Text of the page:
There was an odd and interesting pairing last Saturday at the Players: Angel Cabrera, the XL-sized Masters champion who, in the tradition of John Daly and Craig Stadler, plays superfast golf, and the superslender Kevin Na, a 25-year-old Californian who calibrates and analyzes and goes through a checklist before making a swing, in the tradition of Ben Crane and Sean O’Hair.
Cabrera, from Argentina, speaks limited English, and there was almost no conversation between the two golfers, but Na had no problem figuring out what was on Cabrera’s mind. More than once Cabrera gave Na the international signal for Your play is too slow: marching briskly ahead the nanosecond after the other guy has played his shot.
“I could tell that he was getting frustrated,” Na said on Sunday, after tying for third, “but there wasn’t anyplace for us to go. I tried to tell him that. The right pace is when you’re keeping up with the group in front of you, and that’s what we were doing. I think he was frustrated because he was playing so poorly.” Cabrera shot 77 in the third round and closed with a 71 to finish 14th.
Slow play is the bottomless pit of golf topics, one that gets discussed constantly, like the weather, but about which nothing is ever done. Last week at the Players, without the wind ever really coming up, the pace of play was glacial. The Thursday and Friday rounds, played in threesomes, typically took 5 1/2 hours to play. On Sunday, when 70 of the best golfers in the world played in twosomes, rounds still routinely took more than four hours. The slow play made the telecast feel sluggish. In the hot weather especially, slow play gave the crowd behind the 17th tee more reason to focus on drink and less reason to stay involved in the golf.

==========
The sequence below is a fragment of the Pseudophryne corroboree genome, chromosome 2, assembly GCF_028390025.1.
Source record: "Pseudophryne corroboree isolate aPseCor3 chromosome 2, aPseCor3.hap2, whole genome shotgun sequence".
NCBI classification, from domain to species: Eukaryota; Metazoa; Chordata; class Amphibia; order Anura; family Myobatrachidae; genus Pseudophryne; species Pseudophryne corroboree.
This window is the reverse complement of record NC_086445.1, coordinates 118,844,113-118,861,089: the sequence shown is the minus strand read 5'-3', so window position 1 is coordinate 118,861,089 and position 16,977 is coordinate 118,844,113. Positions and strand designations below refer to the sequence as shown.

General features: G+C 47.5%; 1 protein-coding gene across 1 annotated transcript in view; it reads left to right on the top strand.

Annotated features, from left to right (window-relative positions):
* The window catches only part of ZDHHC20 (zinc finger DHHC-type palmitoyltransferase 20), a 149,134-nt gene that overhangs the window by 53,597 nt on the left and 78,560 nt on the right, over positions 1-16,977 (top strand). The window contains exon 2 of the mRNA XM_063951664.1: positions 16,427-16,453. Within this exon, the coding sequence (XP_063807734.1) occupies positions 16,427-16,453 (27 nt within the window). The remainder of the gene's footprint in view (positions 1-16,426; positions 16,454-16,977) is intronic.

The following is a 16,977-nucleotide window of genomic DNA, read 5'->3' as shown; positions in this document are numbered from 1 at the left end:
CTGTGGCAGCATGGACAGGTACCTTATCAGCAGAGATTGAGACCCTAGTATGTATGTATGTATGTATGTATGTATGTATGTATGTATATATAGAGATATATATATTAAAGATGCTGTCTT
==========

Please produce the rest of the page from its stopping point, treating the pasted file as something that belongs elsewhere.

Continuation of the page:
An official put Ian Poulter and Brian Davis on the clock on Sunday, as they played the par-5 9th-hole, for being out of position: They were eight minutes behind the group in front of them. The twosome then proceeded to play the 9th in an eagle (Davis) and a birdie (Poulter), and by the par-5 11th they had to wait six minutes before teeing off. “It was a kind of frustrating situation to be put on the clock for two [holes],” Poulter said, “but I guess there was a hole clear, and the official was doing his job.”
On the LPGA tour, officials have figured out an effective way to get players to play more quickly: penalize them not with modest fines but by adding strokes. On the PGA Tour, officials have the right to assess a stroke after a player receives two bad times in a single round, but Bush 41 was president the last time such a penalty was invoked.
In the meantime Na was asked if he had learned anything by playing with the 2009 Masters champion, about speed of play or otherwise.
“He’s a big guy,” Na said pleasantly, “who hits it a mile.”